Education and severe maternal outcomes in developing countries: a multicountry cross-sectional survey

Authors

  • Ö Tunçalp,

    Corresponding author
    1. UNDP/UNFPA/UNICEF/WHO/World Bank Special Programme of Research, Development and Research Training in Human Reproduction (HRP), Department of Reproductive Health and Research, World Health Organization, Geneva, Switzerland
    • Correspondence: Dr Ö Tunçalp, Department of Reproductive Health and Research, World Health Organization, Avenue Appia 20, Geneva CH–1211, Switzerland. Email tuncalpo@who.int

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  • JP Souza,

    1. UNDP/UNFPA/UNICEF/WHO/World Bank Special Programme of Research, Development and Research Training in Human Reproduction (HRP), Department of Reproductive Health and Research, World Health Organization, Geneva, Switzerland
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  • MJ Hindin,

    1. Department of Population, Family and Reproductive Health, Johns Hopkins Bloomberg School of Public Health, Baltimore, MD, USA
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  • CA Santos,

    1. Ribeirão Preto Medical School, University of São Paulo, Ribeirão Preto, São Paulo, Brazil
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  • TH Oliveira,

    1. Ribeirão Preto Medical School, University of São Paulo, Ribeirão Preto, São Paulo, Brazil
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  • JP Vogel,

    1. UNDP/UNFPA/UNICEF/WHO/World Bank Special Programme of Research, Development and Research Training in Human Reproduction (HRP), Department of Reproductive Health and Research, World Health Organization, Geneva, Switzerland
    2. School of Population Health, Faculty of Medicine, Dentistry and Health Sciences, University of Western Australia, Perth, WA, Australia
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  • G Togoobaatar,

    1. Department of Health Policy, National Center for Child Health and Development, Tokyo, Japan
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  • DQ Ha,

    1. National Hospital of Obstetrics and Gynecology of Vietnam, Hanoi, Vietnam
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  • L Say,

    1. UNDP/UNFPA/UNICEF/WHO/World Bank Special Programme of Research, Development and Research Training in Human Reproduction (HRP), Department of Reproductive Health and Research, World Health Organization, Geneva, Switzerland
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  • AM Gülmezoglu,

    1. UNDP/UNFPA/UNICEF/WHO/World Bank Special Programme of Research, Development and Research Training in Human Reproduction (HRP), Department of Reproductive Health and Research, World Health Organization, Geneva, Switzerland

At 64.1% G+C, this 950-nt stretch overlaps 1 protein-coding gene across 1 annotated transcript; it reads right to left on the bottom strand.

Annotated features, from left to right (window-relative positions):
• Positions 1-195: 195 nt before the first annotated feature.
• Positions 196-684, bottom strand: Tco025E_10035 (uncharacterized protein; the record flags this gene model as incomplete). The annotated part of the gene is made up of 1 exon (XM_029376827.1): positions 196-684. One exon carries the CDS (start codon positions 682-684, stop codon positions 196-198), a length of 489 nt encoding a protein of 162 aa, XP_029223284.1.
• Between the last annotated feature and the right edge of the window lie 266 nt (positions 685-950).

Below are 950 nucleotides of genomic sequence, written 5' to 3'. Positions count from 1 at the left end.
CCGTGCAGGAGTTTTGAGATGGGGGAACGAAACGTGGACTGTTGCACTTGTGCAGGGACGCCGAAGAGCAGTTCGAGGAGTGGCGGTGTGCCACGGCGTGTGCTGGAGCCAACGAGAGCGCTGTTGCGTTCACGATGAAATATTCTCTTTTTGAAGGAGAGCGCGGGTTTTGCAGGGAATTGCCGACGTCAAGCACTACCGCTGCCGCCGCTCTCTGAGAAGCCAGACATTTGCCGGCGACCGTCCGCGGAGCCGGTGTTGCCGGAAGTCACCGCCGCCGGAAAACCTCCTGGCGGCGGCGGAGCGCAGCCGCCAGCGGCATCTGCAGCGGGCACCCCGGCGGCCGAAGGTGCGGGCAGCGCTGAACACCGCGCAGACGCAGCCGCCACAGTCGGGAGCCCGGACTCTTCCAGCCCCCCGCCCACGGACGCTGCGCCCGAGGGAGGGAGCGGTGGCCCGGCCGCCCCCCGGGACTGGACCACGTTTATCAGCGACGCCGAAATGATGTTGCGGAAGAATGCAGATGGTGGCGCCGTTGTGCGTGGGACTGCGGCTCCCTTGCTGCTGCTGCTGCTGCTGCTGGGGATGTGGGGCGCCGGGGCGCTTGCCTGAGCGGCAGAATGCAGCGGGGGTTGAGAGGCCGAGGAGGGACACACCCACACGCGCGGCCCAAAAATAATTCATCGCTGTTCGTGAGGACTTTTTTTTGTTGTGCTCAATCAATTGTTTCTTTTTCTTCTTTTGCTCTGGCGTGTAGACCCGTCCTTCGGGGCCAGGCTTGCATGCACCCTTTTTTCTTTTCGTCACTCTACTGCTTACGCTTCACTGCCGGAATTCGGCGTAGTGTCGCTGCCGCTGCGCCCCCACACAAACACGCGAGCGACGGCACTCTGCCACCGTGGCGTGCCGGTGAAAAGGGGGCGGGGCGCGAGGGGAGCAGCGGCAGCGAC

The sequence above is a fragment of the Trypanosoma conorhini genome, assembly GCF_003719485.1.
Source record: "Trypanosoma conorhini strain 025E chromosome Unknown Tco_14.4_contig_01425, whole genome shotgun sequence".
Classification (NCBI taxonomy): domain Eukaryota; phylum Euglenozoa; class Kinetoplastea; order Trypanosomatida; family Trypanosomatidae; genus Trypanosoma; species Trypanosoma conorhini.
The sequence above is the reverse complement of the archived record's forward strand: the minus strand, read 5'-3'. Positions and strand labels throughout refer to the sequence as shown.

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  • on behalf of the WHO Multicountry Survey on Maternal and Newborn Health Research Network


Abstract

Objective

To assess the relationship between education and severe maternal outcomes among women delivering in healthcare facilities.

Design

Cross-sectional study.

Setting

Twenty-nine countries in Africa, Asia, Latin America, and the Middle East.

Population

Pregnant women admitted to 359 facilities during a period of 2–4 months of data collection between 2010 and 2011.

Methods

Data were obtained from hospital records. Stratification was based on the Human Development Index (HDI) values of the participating countries. Multivariable logistic regression analyses were conducted to assess the association between maternal morbidity and education, categorised in quartiles based on the years of formal education by country. Coverage of key interventions was assessed.

Main outcome measures

Severe maternal outcomes (near misses and death).

Results

A significant association between low education and severe maternal outcomes (adjusted odds ratio, aOR, 2.07; 95% confidence interval, 95% CI, 1.46–2.95), maternal near miss (aOR 1.80; 95% CI 1.25–2.57), and maternal death (aOR 5.62; 95% CI 3.45–9.16) was observed. This relationship persisted in countries with medium HDIs (aOR 2.36; 95% CI 1.33–4.17) and low HDIs (aOR 2.65; 95% CI 1.54–2.57). Less educated women also had increased odds of presenting to the hospital in a severe condition (i.e. with organ dysfunction on arrival or within 24 hours: aOR 2.06; 95% CI 1.36–3.10). The probability that a woman received magnesium sulphate for eclampsia or had a caesarean section significantly increased as education level increased (< 0.05).

Conclusions

Women with lower levels of education are at greater risk for severe maternal outcomes, even after adjustment for key confounding factors. This is particularly true for women in countries that have poorer markers of social and economic development.

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